Members of Economic Development Board• Delores Bailey, EMPOWERment, Inc.• D.R. Bryan, Bryan Properties, Inc.• Lori Eichel, Harrington Bank• Jim Kitchen, JimKitchen.org• Karen McAdams, McAdams Farm• Eric Pate, GE• Mark O’Neal, Pickett-Sprouse Real Estate• Mark Sherburne, Aloft Hotel• Nicholas Thomas, FilmLab LLC• Tom Underwood, PHE, Inc.
Physical Context Carolina North Research and Innovation Campus Corporate Partnerships Faculty/Employee/Grad Housing Service/Retail/Civic Main Campus Flagship Research University Hospitals/Health Care Centers Student Life and Housing Mason Farm Outreach Intercollegiate Athletics Recreation Research
Purpose Caudill Labs Photos by Dan SearsCarolina North will be a mixed-use academic campus that:• Houses key academic programs;• Attracts talent to the University;• Enhances the University’s delivery of world-class research, teaching, outreach, and service for the people of North Carolina;• Contributes to economic development, locally and beyond; and• Delivers a planned, sustainable development that can adapt the latest technologies.
Carolina North Development Agreement• Agreement between University and Town of Chapel Hill: a contract that defines certain – Rights For each party – Obligations• Authorizes development of up to 3 million ft2 over 20 years on a defined 133 acres of the Carolina North property• Defines 228 acre development area over 50 years at Carolina North• Establishes 311 acres for conservation• Establishes development standards for transportation and parking, stormwater, energy and water, noise, and lighting• University to submit an Annual Report each year
Projected Development: First 800,000 square feetResearch Building One 225,000 sfSmall Central Utility Plant 5,000 sfLaw School 250,000 sfResearch Building Two 120,000 sfHousing 200,000 sf 6
Collaborative Science Building & Infrastructure Phase 1/Central Utility Plant Infrastructure………………………………. Design: June 2011 – May 2013 Construction: June 2013 – April 2014 Central Utility Plant……………………….. Design: July 2012 – Aug. 2013 Construction: Sept. 2013 – Jan. 2015 Collaborative Science Building……………. Design: March 2012 – Nov. 2013 Construction: Dec. 2013 – Nov. 2015
• Scope: 140 new homes, 26,000 SF of 1st Class Retail, 2 levels of Parking• Vision: Unify East & West Franklin St. and act as a catalyst for economic revitalization Downtown by following Downtown Revitalization Plan• Timeline: Begun Planning in 2005, Selected as Developer in 2006, Weathered economic Crisis & Broke Ground in January 2011
• Home Sales: – 93 of 140 residences sold, including 18 for the Community Home Trust – Starting delivery of residences early in 2013• Retail Leasing: – 4 Tenants Committed – Retail openings also targeted for early 2013• Parking: – 337 space underground parking will open first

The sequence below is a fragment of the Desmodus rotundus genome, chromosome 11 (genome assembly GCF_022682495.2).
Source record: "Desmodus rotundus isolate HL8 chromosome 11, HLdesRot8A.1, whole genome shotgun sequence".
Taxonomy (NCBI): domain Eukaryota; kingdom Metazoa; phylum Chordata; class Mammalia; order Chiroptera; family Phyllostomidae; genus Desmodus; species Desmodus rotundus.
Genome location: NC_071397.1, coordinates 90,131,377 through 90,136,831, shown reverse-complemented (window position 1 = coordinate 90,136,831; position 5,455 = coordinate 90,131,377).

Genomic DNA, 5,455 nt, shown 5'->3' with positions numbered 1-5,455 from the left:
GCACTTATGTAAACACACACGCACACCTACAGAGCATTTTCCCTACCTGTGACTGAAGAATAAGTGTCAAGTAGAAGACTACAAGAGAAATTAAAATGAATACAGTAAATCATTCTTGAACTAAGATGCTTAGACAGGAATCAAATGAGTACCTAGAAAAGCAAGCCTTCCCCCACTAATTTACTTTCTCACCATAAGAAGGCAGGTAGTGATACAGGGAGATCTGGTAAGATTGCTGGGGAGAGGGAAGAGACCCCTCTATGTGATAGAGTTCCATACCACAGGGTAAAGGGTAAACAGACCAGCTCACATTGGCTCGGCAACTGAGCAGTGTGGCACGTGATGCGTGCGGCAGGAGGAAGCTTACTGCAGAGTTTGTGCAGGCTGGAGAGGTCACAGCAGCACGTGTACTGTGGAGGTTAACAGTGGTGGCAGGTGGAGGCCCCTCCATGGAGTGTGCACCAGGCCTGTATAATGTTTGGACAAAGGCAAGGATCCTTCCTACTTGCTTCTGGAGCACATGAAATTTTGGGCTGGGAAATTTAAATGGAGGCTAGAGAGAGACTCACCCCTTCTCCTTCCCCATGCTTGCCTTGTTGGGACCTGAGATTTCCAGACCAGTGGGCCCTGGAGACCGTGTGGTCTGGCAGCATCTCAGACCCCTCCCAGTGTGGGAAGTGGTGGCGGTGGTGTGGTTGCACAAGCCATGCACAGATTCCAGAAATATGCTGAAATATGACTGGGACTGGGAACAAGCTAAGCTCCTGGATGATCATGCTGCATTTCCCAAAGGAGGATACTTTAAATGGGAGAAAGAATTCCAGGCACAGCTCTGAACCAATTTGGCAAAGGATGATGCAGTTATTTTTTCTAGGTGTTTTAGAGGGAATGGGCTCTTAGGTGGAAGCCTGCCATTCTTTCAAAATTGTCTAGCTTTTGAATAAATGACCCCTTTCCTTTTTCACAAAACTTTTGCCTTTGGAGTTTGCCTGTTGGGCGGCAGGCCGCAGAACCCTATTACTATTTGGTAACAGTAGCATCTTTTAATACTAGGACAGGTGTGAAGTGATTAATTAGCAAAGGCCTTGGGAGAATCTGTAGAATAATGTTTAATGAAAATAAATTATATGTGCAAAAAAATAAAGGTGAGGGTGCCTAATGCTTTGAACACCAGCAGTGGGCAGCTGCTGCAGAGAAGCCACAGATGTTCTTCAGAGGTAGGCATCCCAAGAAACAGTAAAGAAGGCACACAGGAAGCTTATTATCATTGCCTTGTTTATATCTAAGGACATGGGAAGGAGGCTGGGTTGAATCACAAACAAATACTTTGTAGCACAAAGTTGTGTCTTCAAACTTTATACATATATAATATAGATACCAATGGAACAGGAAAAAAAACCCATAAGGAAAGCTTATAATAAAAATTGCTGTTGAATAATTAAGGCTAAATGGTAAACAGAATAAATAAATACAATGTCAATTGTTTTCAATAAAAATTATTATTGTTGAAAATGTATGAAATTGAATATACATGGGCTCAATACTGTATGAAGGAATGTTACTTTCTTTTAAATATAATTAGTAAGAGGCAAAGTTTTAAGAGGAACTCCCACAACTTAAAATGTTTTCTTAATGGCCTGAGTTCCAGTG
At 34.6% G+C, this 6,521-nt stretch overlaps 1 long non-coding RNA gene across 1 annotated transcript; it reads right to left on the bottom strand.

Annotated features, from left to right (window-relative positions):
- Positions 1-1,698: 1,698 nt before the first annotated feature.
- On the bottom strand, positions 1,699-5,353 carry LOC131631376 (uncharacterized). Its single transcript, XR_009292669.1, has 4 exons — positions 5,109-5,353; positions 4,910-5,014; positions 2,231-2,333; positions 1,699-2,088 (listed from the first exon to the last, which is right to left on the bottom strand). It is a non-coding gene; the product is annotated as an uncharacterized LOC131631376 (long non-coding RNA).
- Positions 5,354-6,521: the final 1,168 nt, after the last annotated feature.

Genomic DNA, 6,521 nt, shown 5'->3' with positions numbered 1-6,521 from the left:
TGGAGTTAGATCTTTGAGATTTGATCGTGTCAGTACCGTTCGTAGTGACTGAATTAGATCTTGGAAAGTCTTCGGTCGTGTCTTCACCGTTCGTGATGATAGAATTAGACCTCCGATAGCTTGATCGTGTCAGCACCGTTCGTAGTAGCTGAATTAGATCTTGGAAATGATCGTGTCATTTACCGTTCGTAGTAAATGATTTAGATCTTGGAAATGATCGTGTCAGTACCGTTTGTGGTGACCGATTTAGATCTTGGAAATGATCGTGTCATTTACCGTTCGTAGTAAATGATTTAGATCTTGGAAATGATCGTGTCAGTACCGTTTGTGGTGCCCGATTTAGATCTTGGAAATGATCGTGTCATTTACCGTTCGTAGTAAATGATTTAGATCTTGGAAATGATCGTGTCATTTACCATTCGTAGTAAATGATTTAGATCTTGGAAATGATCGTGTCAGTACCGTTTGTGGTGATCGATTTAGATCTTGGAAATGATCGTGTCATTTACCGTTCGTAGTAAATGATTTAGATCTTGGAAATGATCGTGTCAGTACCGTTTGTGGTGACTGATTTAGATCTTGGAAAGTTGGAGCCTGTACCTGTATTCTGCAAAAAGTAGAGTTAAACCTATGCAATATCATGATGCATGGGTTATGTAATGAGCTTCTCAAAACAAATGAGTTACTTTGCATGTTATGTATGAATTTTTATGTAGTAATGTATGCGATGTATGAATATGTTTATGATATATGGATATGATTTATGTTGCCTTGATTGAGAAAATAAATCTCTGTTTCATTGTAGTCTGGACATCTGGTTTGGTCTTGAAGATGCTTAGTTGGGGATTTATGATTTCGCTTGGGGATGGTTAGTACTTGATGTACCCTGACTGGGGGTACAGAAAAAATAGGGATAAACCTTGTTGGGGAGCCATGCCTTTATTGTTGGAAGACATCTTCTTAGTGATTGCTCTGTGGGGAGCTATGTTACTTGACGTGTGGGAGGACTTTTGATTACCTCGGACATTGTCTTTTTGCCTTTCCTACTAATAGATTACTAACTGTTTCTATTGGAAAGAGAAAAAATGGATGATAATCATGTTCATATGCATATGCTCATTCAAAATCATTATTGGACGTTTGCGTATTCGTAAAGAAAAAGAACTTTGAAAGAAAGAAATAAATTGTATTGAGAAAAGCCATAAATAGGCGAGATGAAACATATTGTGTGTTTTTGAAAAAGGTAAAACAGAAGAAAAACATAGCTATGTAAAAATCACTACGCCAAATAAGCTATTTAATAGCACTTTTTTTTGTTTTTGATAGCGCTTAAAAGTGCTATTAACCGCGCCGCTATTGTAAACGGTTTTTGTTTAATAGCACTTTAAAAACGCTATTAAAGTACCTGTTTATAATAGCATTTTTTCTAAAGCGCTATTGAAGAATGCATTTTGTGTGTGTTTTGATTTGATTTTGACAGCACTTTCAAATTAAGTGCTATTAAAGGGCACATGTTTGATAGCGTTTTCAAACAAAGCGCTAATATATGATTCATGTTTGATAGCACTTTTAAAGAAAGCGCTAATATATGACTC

• Chapel Hill & Orange County Development is resurgent• 123 West Franklin is on its way!• Between 123 and 140 West Franklin, more than $200 million of fresh investment at this intersection alone.
• Own, Redeveloping, and purchasing existing and new properties across the Triangle• Own and Redeveloping properties throughout the Charlotte Region• 140 West Franklin and our Chapel Hill partnerships are the flagship developments for our efforts throughout the State
Overview• Economic Impact for Community $20 million project $309,058 property tax revenues at current rates $177,000 occupancy tax revenues• Support for Village Center Third anchor for the community with Weaver Street Market and The Lumina Supports our restaurants and shops
Orange County Bus and Rail Investment Plan Damien Graham Triangle Transit www.OurTransitFuture.com
So what’s the plan? The plans has three stages of investment• Stage #1 – New and enhanced bus service buses can be ordered and operating within five years after a positivevote• Stage #2 Amtrak Rail station in Hillsborough sales tax will provide local revenue for future matching funds to buildan Amtrak station• Stage #3 Light Rail connection from UNC to Durham planning will continue to construct a high frequency rail connectionbetween Chapel Hill and Duke and downtown Durham
Step #1 Bus Service Improvements• Significant new funding available for additional bus service available within the first five years.• Improve connectivity locally, within Orange County and Regionally• Increase frequency of peak hour service• Improve weekend service, night service (off peak)• Service enhancements to rural transit service in unincorporated Orange County• Bus Service amenities such as better signage, shelters, and park ’n ride lots
STEP #2HILLSBOROUGH AMTRAK STATIONAMTRAK SERVICE INCLUDES CONNECTIONS TOCHARLOTTE, RALEIGH, RICHMOND, WASHINGTON DC, AND NEW YORK
A Healthier Environment• Transit Oriented Development around station locations• More dense development provides greateropportunity to preserve Open Space• Cleaner, healthier options to travel throughout thecounty
How are we going to pay for the plan?The Plan will be financed by a balance of revenue options: ▫ ½ cent sales tax (depending upon referendum) ▫ Increase in vehicle registration fee ▫ State and Federal Funding • Basically, an additional 5 cents on a $10 purchase buys over $1 billion in transit investment for the next 25 years. • Our local investment of $268 million by 2035 could leverage as much as $661 million in state and federal matching funding NC Law requires - All revenue from ½ cent sales tax and vehicle registration fee must be dedicated to the transit elements specified in Orange Bus and Rail Investment Plan
Exceptions from the tax • The One-half Cent • Food Transit Sales Tax does not apply to the • Medicine following… • Utilities • Housing • Gasoline“. . . the more the base of the sales tax excludes necessities (such as food andprescription drugs) and includes luxury or nonessential goods andservices, the less regressive the tax is likely to be”. 125Robert D. Lee, Jr., Ronald W. Johnson and Phillip G. Joyce (2008). Public Budgeting Systems, 8th 125Edition (Boston: Jones Bartlett).
Thank you to sponsors of the2012 Orange CountyDevelopment Briefing